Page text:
24 июня 2015 14:54

Ukraine rebels train child soldiers in the making


He is only 14 but already knows how to assemble a Kalashnikov rifle. Denis is a child soldier in the making -- eager to join the pro-Russian militants fighting Ukrainian troops, AFP reports.

He is only 14 but already knows how to assemble a Kalashnikov rifle. Denis is a child soldier in the making -- eager to join the pro-Russian militants fighting Ukrainian troops, AFP reports.

"If I were an adult, I would fight," the skinny boy with a dishevelled crew-cut said in a war-scarred town deep in the heart of the rebel-run east of the ex-Soviet state.

"I want to see war, to learn how to shoot, to see the tanks," he said with an air of excitement as two adult rebels stood nodding at his side.

The UN children's agency said in January it had no proof of minors being used in one of Europe's bloodiest and most diplomatically-charged conflicts since the end of the Cold War.

UNICEF believes that about 250,000 children are being exploited in wars fought across nearly two dozen countries -- many of them in Africa.

But the Western-backed leaders in Kiev accuse the rebels of training a small army of child soldiers in schools under their control.

About 20 kids between the ages of 14 and 19 are still taking training lessons in the town of Khartsyzk  -- home to 60,000 people prior to the breakout of hostilities and a flood of migrants for safer regions that followed -- in the first weeks of their summer break.

Some like Denis are learning basic drills. But his parents are understandably wary after being trapped in fighting that has killed 6,500 and shows few signs of abating 15 months on.

"They do not talk about the war with me. They hate it," Denis said. "They do not even watch the news."

Others like 17-year-old Alina are taking first aid lessons provided by the rebel command.

"We are still children and not ready to go to the front," she conceded.

"But if something were to happen, I would be able to help out."

  'Back to the USSR' 

The Khartsyzk military lessons for children are organised by Patriotic Donbass -- the local name for a rustbelt region that hugs the 2,000-kilometre (1,250-mile) Don River and includes the self-declared "people's republics" of Lugansk and Donetsk.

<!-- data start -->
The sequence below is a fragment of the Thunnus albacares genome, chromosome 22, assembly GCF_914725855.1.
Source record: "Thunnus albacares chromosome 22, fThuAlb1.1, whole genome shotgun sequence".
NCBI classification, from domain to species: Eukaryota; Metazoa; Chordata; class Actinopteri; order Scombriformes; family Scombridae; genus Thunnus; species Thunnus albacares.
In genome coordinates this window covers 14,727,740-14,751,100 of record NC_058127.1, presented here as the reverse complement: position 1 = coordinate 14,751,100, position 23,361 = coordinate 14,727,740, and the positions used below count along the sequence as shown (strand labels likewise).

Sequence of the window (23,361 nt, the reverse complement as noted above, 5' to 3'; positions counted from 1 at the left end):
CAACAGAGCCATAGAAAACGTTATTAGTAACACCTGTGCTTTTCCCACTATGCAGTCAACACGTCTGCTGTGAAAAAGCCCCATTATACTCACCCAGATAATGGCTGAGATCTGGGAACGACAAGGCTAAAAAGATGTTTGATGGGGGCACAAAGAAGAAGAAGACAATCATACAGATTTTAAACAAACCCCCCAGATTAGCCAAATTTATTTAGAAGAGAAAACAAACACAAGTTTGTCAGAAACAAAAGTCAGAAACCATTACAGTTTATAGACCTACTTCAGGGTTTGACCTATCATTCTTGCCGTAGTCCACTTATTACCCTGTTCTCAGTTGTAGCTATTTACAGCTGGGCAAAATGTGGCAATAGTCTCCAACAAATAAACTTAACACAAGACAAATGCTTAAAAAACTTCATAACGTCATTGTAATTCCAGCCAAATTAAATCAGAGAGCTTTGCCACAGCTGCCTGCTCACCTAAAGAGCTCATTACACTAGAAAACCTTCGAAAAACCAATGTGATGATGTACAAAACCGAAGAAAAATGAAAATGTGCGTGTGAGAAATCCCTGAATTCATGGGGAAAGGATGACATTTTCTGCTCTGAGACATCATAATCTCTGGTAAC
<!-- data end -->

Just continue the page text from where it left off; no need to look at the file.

Patriotic Donbass boss Yury Tsupka -- a 53-year-old who disdains the Ukrainian nationalists who fight as volunteers across the war zone -- said he only wanted to reinstate the old Soviet tradition of teaching army skills in school.

"We decided to go back to what we had in the USSR," the fatigues-clad Tsupka said.

"We will also teach them to dig trenches, to work the terrain."

Tsupka said more and more schools across the heavily Russified region were running such military clubs. He said there were at least four others in surrounding towns alone.

But not all of them are providing simple training.

Some have seen their pupils actually join the Khartsyzk separatist units stationed in the mine-strewn fields that stretch 20 kilometres (12 miles) east of the rebel stronghold city of Donetsk.

   Not afraid of blood

Anya and Katya are genial twins who are used to wearing heavy combat boots.

They seem at ease and not the slightest bit regretful recalling how -- at the tender age of 19 -- they made the life-altering decision to quit their technical college and join one of the local militia forces.

"We studied and lived in Donetsk when the war started," Katya said.

"We decided to join the rebellion when we learned that kids were being killed."

Monitors from the Organization for Security and Co-operation in Europe (OSCE) believe that at least 68 children have died and 180 have been wounded since fighting began in March 2014.

The campaign's brutality has splintered family allegiances and left psychological scars on both ethnic Russian and Ukrainians -- fellow Slavs who had lived in relative harmony even after the Soviet Union broke up.

Anya admits that "at first, mom would not let us" join the war.

But she then she caved, and started going along with her daughters to treat rebels wounded at the front.

"Before the war, I used to be afraid of blood -- of its smell," Katya said. "I am not afraid of blood any more."

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